Monday, Oct. 5, 1998 | 11:02 a.m.
CARSON CITY -- Roderick Abeyta was executed early today by lethal injection for the murder of his former Las Vegas girlfriend while weeping relatives of the victim looked on.
His last words, according to state Prison Director Bob Bayer, were "expressions of true remorse" and hope that his death "would help in the healing process for the family."
Three members of the immediate family of Donna Martin stood in the front row as witnesses, only about 18 inches from the death chamber. They watched as the 46-year-old Abeyta was strapped to a table and given an injection of three deadly drugs. The chemicals started flowing into his left arm at 12:13 a.m., and he was pronounced dead at 12:15 a.m.
The Martin family members were not identified, and they left by car without talking to reporters. The three women held hands and occasionally wiped away tears as they watch Abeyta die.
"Everything went smoothly," Bayer said. However, the execution was delayed several minutes because of troubles locating a "good vein" for a backup needle in case the first injection failed. Abeyta had collapsed veins because of his previous drug use.
"He (Abeyta) tried to assist in what vein might work," Bayer said. The inmate suggested the second needle go in his left arm also, and he flexed his hand to help in the process.
Abeyta, who did not pursue additional court appeals in his behalf, never looked at the 24 people in the room who were witnessing the execution. There were nine official witnesses, eight members of the news media plus prison staff and a representative of the office of Gov. Bob Miller.
Outside the Nevada State Prison, where the execution took place, there were about 30 protesters, some carrying candles and others holding signs that said, "Stop The Violence" and "Stop the Killing." The group was led by the Rev. Chuck Durante, a Catholic priest from Reno, in chanting hymns and praying for Abeyta, the victim and both families.
Abeyta spent much of his final day on the telephone, including a call to a Reno television station. He had visits from Chaplain Al Fry of the prison in Carson City and from the Rev. Jim Kelly, chaplain of the prison in Ely where death-row inmates are housed.
He ate the regular prison meal of Salisbury steak, stewed tomatoes, tossed salad, a potato and iced tea. His only special request was for vanilla ice cream.
Traditionally the inmate is sedated about an hour before the execution so that he won't offer any resistance. But Abeyta requested he not be given any drugs ahead of time. "He wanted to meet his maker with a clear mind," the prison director said.
"From the religious point of view, he (Abeyta) didn't want to escape accountability," Bayer said.
State Archivist Guy Rocha said Abeyta was the 69th person executed in Nevada since 1860.
Abeyta was the seventh person to die since 1977 after the death penalty was reinstated. The most recent prior execution was March 30, 1996, when Richard Moran of Las Vegas was put to death.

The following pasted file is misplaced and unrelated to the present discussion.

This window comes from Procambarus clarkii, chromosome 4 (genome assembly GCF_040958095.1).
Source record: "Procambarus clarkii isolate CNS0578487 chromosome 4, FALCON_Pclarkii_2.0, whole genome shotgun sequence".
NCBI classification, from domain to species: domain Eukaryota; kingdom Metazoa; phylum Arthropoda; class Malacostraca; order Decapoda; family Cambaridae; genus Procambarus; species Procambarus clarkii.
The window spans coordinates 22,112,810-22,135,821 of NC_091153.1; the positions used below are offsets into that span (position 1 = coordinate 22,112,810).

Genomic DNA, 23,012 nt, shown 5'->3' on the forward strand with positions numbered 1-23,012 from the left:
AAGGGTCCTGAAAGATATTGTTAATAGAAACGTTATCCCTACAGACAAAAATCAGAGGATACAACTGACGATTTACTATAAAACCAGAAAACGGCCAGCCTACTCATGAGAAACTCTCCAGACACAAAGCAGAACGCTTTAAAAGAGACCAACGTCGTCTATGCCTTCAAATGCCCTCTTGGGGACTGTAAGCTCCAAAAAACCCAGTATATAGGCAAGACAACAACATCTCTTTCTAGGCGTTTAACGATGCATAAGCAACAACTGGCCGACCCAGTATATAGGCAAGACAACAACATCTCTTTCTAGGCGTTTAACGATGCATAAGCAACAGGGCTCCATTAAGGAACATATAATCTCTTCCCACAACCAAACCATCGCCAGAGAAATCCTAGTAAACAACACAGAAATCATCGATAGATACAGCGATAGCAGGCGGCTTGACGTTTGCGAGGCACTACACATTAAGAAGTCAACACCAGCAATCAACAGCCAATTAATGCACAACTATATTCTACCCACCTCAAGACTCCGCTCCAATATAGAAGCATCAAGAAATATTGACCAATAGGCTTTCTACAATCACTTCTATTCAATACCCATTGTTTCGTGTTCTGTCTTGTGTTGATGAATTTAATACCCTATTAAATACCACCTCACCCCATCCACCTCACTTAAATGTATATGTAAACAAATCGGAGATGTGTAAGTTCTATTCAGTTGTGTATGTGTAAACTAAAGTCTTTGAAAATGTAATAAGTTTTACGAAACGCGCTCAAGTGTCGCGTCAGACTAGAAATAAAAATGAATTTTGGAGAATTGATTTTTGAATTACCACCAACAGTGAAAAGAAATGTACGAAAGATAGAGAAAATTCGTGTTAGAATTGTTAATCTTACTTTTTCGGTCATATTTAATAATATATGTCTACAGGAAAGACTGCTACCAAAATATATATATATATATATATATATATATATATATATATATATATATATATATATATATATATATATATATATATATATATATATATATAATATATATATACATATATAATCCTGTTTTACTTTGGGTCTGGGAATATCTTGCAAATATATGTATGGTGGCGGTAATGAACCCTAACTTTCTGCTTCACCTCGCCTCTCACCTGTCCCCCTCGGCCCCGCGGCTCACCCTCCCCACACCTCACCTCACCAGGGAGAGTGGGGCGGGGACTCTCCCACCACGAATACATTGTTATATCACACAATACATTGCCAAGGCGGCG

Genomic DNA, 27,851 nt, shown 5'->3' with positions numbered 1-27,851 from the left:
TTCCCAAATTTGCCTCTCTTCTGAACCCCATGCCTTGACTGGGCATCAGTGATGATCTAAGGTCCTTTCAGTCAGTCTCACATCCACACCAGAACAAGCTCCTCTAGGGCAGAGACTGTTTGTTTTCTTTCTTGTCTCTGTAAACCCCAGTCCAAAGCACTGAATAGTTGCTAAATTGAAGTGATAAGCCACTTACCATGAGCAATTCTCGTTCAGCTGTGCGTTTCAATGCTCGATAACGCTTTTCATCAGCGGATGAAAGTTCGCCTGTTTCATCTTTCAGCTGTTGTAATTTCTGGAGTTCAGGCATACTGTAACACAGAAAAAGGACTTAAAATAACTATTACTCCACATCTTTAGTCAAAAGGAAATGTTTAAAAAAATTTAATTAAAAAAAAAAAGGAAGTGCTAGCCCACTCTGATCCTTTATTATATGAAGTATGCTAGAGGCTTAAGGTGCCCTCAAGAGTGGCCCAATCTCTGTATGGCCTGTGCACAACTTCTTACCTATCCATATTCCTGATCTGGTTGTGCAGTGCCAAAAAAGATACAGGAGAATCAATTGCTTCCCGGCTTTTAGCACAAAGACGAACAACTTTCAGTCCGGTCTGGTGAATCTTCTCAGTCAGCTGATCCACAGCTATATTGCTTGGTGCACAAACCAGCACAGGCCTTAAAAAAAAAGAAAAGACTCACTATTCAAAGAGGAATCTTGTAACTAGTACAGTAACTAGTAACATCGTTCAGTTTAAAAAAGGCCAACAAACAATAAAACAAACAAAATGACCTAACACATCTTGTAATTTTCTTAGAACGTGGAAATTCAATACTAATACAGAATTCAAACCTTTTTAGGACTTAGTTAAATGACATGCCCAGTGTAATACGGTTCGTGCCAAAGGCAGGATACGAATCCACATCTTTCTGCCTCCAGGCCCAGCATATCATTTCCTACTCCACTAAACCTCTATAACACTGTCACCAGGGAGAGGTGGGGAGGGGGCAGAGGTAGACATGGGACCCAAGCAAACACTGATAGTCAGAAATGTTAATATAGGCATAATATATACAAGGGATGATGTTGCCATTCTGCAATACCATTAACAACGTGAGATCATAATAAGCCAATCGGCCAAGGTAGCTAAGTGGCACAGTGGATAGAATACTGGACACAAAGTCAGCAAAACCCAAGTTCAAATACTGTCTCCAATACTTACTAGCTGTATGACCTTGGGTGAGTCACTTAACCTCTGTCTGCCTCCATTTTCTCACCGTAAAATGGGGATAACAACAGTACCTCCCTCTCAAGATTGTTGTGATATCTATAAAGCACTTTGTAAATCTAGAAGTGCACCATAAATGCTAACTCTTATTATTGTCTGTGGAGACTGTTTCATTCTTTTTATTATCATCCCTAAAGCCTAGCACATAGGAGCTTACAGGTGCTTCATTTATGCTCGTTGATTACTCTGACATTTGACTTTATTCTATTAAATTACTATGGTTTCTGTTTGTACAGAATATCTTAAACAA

Five guards led Abeyta into the cream-colored death chamber on the second floor of the prison. He wore jeans, a light-colored shirt and white Nike basketball shoes.
His hands and legs were strapped to the table, and there were four other straps over the rest of his body. Abeyta stared at the ceiling, without looking at any of the witnesses who were bunched along the rail outside the chamber.
The shades to the three windows in the chamber were drawn after Abeyta was secured. Those witnessing the execution waited in mostly in silence.
When the shades were lifted 25 minutes later, the "death needles" had been injected. Abeyta continued to look at the ceiling. He closed his eyes and took two deep breaths. He was dead two minutes after the chemicals started to flow into his veins.
Among those witnessing the execution was Michael Pescetta, a deputy federal public defender who was ready to file an appeal to stop the execution if Abeyta gave the word. But Abeyta "was resolute" in wanting to be executed, prison officials said.
Also on hand was Sen. Lawrence Jacobsen, R-Minden, the senior member of the Nevada Legislature, and Gordon Absher, press secretary for the governor. Prison officials said the official witnesses also included two prosecutors and a member of the staff of Attorney General Frankie Sue Del Papa.
Abeyta had been in and out of prison during much of his life. He was living with Martin, 38, in 1989 when he reconciled with his wife, Barbara. But after a fight with Barbara, he and his half-brother, Casey Korsmo, started on a drinking spree.
They wanted drugs so they went to the Martin home where they broke a window to gain entrance. Martin was apparently passed out from drug use. When the two could not find any narcotics, Abeyta sat on her back, grabbed her hair and shot her twice in the head.
Korsmo is serving a life term in prison with the possibility of parole after his guilty plea to first-degree murder for his role in the case.
Extra security was on duty at the prison for the execution, but Bayer said there were not any problem with the inmates during the day.